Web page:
The statistics are sobering. Newark, N.J., has a murder rate double that of the Bronx. A third of its residents live in poverty. Only 40 percent of its students graduate from high school. Behind those numbers, though, are people trying to beat the odds.
In his new book, “A Chance to Win: Boyhood, Baseball, and the Struggle for Redemption in the Inner City,” reporter Jonathan Schuppe chronicles that effort through the story of a fledgling Little League team, its improbable coach and inspiring players.
At the center of the narrative is Rodney Mason, a drug-peddling ex-con left paralyzed from a drive-by shooting who decides he can make a difference by starting a baseball team in a city where America’s pastime holds little allure.
Below is an excerpt from “A Chance to Win,” published May 7 by Henry Holt:
For weeks, Rodney had been combing the neighborhood for recruits, but now it was late March, a couple of weeks before the start of the 2008 Little League season, and he had only a handful of completed registration forms.
Baseball just didn’t seem to be on many people’s minds. Some kids had actually told Rodney that they hated baseball, recoiling as if it were some kind of social disease. He couldn’t understand it. This was the national pastime, the game everyone played when he was growing up.
And today was the day. If kids didn’t show up this morning, then they never would.
Rodney hoisted himself out of the tub and dried off. He slipped on a condom, fitted to a urine collection bag, and strapped the contraption to his right leg. He ironed his jeans and white T-shirt and switched to a battery-powered scooter that the family of an elderly neighbor had given him after the old man died.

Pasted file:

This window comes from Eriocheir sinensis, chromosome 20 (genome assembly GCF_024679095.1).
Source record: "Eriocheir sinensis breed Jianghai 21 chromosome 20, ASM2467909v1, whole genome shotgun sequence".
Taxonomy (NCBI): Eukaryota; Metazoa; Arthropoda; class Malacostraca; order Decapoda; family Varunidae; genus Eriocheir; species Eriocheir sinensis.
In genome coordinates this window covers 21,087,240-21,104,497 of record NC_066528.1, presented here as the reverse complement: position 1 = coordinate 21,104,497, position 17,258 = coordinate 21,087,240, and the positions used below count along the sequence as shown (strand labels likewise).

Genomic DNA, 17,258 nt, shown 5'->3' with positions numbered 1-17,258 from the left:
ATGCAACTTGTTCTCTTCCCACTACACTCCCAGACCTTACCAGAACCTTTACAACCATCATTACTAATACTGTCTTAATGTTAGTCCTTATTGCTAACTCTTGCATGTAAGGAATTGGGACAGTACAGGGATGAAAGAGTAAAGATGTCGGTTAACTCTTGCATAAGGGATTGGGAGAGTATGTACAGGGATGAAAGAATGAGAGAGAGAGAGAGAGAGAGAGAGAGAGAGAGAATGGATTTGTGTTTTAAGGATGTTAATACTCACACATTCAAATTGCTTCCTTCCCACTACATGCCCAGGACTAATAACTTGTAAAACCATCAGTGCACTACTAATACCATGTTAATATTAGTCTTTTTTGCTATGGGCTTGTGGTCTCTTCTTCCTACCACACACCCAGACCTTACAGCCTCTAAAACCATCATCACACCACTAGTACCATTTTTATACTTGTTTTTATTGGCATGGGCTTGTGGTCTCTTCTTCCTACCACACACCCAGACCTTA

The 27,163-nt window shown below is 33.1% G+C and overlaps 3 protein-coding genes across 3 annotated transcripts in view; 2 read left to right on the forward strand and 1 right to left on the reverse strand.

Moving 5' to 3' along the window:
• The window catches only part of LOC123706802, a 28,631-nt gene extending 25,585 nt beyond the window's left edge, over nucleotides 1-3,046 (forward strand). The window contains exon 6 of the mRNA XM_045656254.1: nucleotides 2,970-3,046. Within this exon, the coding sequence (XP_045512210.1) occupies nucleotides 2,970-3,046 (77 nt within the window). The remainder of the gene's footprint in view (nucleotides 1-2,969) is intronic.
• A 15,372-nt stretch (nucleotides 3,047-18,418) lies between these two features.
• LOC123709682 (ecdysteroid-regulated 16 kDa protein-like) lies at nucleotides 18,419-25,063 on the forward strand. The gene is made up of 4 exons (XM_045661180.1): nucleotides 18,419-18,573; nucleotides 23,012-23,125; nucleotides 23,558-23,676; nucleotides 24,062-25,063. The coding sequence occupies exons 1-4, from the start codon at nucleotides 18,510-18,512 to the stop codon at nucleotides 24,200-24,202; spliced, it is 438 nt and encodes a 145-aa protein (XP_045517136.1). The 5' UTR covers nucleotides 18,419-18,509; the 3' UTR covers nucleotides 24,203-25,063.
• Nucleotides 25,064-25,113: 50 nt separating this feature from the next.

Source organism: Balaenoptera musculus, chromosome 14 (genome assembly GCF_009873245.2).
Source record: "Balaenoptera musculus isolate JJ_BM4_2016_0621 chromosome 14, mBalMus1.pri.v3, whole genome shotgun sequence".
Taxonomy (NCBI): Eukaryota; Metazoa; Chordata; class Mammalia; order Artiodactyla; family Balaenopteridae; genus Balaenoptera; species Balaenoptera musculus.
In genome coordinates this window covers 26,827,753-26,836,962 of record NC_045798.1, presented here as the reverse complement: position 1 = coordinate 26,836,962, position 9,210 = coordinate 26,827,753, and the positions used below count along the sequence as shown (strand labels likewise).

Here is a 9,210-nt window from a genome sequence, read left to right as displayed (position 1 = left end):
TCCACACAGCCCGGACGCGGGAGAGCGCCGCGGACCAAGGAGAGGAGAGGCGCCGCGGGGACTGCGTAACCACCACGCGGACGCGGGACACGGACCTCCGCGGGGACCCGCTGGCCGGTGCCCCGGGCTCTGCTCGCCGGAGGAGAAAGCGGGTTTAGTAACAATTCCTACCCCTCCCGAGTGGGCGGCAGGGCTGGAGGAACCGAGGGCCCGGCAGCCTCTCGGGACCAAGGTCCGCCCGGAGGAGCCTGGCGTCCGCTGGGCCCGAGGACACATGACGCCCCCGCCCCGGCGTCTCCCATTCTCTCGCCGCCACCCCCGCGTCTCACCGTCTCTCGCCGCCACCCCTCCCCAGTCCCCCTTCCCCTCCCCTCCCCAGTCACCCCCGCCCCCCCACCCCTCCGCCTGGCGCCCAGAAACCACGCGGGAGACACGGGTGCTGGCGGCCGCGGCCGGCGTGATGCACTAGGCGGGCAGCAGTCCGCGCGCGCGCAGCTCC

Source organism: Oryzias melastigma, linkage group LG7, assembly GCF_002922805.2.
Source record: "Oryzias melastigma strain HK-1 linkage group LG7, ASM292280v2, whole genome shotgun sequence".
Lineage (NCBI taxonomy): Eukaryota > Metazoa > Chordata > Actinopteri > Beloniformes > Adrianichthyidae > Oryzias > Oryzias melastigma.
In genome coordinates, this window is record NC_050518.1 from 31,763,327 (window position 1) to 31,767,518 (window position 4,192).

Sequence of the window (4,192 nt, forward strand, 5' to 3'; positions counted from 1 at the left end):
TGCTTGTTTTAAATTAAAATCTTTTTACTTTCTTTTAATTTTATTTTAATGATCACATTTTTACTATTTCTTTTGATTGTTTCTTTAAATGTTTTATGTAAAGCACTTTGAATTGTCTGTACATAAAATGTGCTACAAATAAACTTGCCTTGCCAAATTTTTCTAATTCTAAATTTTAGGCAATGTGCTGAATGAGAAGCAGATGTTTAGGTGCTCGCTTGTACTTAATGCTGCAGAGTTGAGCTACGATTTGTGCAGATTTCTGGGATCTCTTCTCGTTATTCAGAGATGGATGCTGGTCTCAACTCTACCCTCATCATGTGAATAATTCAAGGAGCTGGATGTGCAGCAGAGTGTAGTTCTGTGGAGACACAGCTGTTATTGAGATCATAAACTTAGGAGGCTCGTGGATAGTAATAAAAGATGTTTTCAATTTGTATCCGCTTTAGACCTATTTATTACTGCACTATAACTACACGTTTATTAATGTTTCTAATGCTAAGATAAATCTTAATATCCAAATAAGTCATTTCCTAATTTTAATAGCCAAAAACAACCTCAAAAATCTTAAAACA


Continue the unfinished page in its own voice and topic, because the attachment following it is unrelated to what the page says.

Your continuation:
Then he rode a lurching elevator to the lobby and rolled out in the gray chill. The neighborhood was just starting to come alive, people stepping onto their stoops, assessing the weather, waving to neighbors, retreating inside.
The field was empty. So was the parking lot. Rodney pulled up to the dugout, jammed his hands into the pockets of his Yankees windbreaker, and waited. Please god, he prayed. Help me make this happen.
Sometimes, when he was not working and his children were at school, Thaiquan Scott stopped by the Jackie Robinson South Ward Little League’s old field at the St. Peter’s Recreation Center to catch a game.
The diamond was lousy with lumps and the quality of play was terrible, but he occasionally noticed a gifted athlete who, if he found the right coach and stuck with it, could probably go on to play in high school or college. Thaiquan wondered why more black kids weren’t interested in baseball.
Thaiquan and his family lived on the second floor of a narrow three-family house with cream-colored vinyl siding on Peshine Avenue. Their block was not what you’d call kid-friendly, though there were many children.
Dope fiends and drunks puttered around in the abandoned lot across the street. Brash young drug dealers played noisy games of dice on the stoops of homes, the tenants too frightened or too complacent to complain. A few days after the Scotts moved in, a thirty-nine-year-old woman was killed in a drive-by around the corner.
Thaiquan and his wife wanted to leave Peshine Avenue, but their house was one of the only places they could find that was cheap and large enough for the seven of them. So they made the best of it by keeping the kids busy and trying to expose them to the world outside the city.